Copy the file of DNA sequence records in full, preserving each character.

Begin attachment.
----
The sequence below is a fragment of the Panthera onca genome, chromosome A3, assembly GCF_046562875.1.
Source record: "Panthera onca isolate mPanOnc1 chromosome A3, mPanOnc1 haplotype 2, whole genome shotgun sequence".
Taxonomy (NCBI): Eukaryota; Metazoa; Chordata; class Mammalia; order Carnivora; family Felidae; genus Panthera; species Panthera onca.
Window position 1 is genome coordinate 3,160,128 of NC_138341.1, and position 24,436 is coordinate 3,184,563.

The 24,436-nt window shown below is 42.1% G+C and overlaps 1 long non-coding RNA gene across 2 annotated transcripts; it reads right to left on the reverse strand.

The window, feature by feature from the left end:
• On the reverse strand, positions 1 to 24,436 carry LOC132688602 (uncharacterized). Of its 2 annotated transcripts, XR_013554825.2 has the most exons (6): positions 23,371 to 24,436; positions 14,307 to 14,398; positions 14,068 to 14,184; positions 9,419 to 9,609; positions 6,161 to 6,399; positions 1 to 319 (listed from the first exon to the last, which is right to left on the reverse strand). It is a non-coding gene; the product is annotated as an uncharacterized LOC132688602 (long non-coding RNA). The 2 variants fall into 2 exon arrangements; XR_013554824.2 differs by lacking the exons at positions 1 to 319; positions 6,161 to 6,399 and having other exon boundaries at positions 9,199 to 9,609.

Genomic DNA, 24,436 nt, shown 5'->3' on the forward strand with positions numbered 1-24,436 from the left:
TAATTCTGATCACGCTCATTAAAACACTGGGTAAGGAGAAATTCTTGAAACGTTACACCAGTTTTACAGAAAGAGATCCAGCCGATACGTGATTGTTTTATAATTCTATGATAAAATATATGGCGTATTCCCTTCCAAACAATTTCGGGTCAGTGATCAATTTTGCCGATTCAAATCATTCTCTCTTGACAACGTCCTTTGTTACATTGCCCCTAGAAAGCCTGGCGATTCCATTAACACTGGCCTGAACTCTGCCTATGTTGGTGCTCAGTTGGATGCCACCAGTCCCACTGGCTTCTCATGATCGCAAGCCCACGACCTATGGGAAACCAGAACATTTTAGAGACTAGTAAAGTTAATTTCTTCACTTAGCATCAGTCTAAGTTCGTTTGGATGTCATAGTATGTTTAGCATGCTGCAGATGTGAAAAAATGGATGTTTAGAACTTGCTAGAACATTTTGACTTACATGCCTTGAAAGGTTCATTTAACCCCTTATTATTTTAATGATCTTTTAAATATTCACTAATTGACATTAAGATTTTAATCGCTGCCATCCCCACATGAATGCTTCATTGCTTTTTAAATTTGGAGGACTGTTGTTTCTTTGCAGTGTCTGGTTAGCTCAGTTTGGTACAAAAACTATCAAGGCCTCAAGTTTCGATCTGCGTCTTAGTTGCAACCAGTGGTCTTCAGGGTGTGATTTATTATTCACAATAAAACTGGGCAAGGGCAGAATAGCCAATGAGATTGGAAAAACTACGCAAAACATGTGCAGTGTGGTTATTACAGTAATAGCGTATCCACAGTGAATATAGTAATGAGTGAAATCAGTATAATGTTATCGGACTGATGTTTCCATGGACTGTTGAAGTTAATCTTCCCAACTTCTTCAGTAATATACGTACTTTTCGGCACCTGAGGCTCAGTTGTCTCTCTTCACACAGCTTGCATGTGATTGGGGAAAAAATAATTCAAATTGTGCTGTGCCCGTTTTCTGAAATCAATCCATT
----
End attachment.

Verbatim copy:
The sequence below is a fragment of the Panthera onca genome, chromosome A3, assembly GCF_046562875.1.
Source record: "Panthera onca isolate mPanOnc1 chromosome A3, mPanOnc1 haplotype 2, whole genome shotgun sequence".
Taxonomy (NCBI): Eukaryota; Metazoa; Chordata; class Mammalia; order Carnivora; family Felidae; genus Panthera; species Panthera onca.
Window position 1 is genome coordinate 3,160,128 of NC_138341.1, and position 24,436 is coordinate 3,184,563.

The 24,436-nt window shown below is 42.1% G+C and overlaps 1 long non-coding RNA gene across 2 annotated transcripts; it reads right to left on the reverse strand.

The window, feature by feature from the left end:
• On the reverse strand, positions 1 to 24,436 carry LOC132688602 (uncharacterized). Of its 2 annotated transcripts, XR_013554825.2 has the most exons (6): positions 23,371 to 24,436; positions 14,307 to 14,398; positions 14,068 to 14,184; positions 9,419 to 9,609; positions 6,161 to 6,399; positions 1 to 319 (listed from the first exon to the last, which is right to left on the reverse strand). It is a non-coding gene; the product is annotated as an uncharacterized LOC132688602 (long non-coding RNA). The 2 variants fall into 2 exon arrangements; XR_013554824.2 differs by lacking the exons at positions 1 to 319; positions 6,161 to 6,399 and having other exon boundaries at positions 9,199 to 9,609.

Genomic DNA, 24,436 nt, shown 5'->3' on the forward strand with positions numbered 1-24,436 from the left:
TAATTCTGATCACGCTCATTAAAACACTGGGTAAGGAGAAATTCTTGAAACGTTACACCAGTTTTACAGAAAGAGATCCAGCCGATACGTGATTGTTTTATAATTCTATGATAAAATATATGGCGTATTCCCTTCCAAACAATTTCGGGTCAGTGATCAATTTTGCCGATTCAAATCATTCTCTCTTGACAACGTCCTTTGTTACATTGCCCCTAGAAAGCCTGGCGATTCCATTAACACTGGCCTGAACTCTGCCTATGTTGGTGCTCAGTTGGATGCCACCAGTCCCACTGGCTTCTCATGATCGCAAGCCCACGACCTATGGGAAACCAGAACATTTTAGAGACTAGTAAAGTTAATTTCTTCACTTAGCATCAGTCTAAGTTCGTTTGGATGTCATAGTATGTTTAGCATGCTGCAGATGTGAAAAAATGGATGTTTAGAACTTGCTAGAACATTTTGACTTACATGCCTTGAAAGGTTCATTTAACCCCTTATTATTTTAATGATCTTTTAAATATTCACTAATTGACATTAAGATTTTAATCGCTGCCATCCCCACATGAATGCTTCATTGCTTTTTAAATTTGGAGGACTGTTGTTTCTTTGCAGTGTCTGGTTAGCTCAGTTTGGTACAAAAACTATCAAGGCCTCAAGTTTCGATCTGCGTCTTAGTTGCAACCAGTGGTCTTCAGGGTGTGATTTATTATTCACAATAAAACTGGGCAAGGGCAGAATAGCCAATGAGATTGGAAAAACTACGCAAAACATGTGCAGTGTGGTTATTACAGTAATAGCGTATCCACAGTGAATATAGTAATGAGTGAAATCAGTATAATGTTATCGGACTGATGTTTCCATGGACTGTTGAAGTTAATCTTCCCAACTTCTTCAGTAATATACGTACTTTTCGGCACCTGAGGCTCAGTTGTCTCTCTTCACACAGCTTGCATGTGATTGGGGAAAAAATAATTCAAATTGTGCTGTGCCCGTTTTCTGAAATCAATCCATT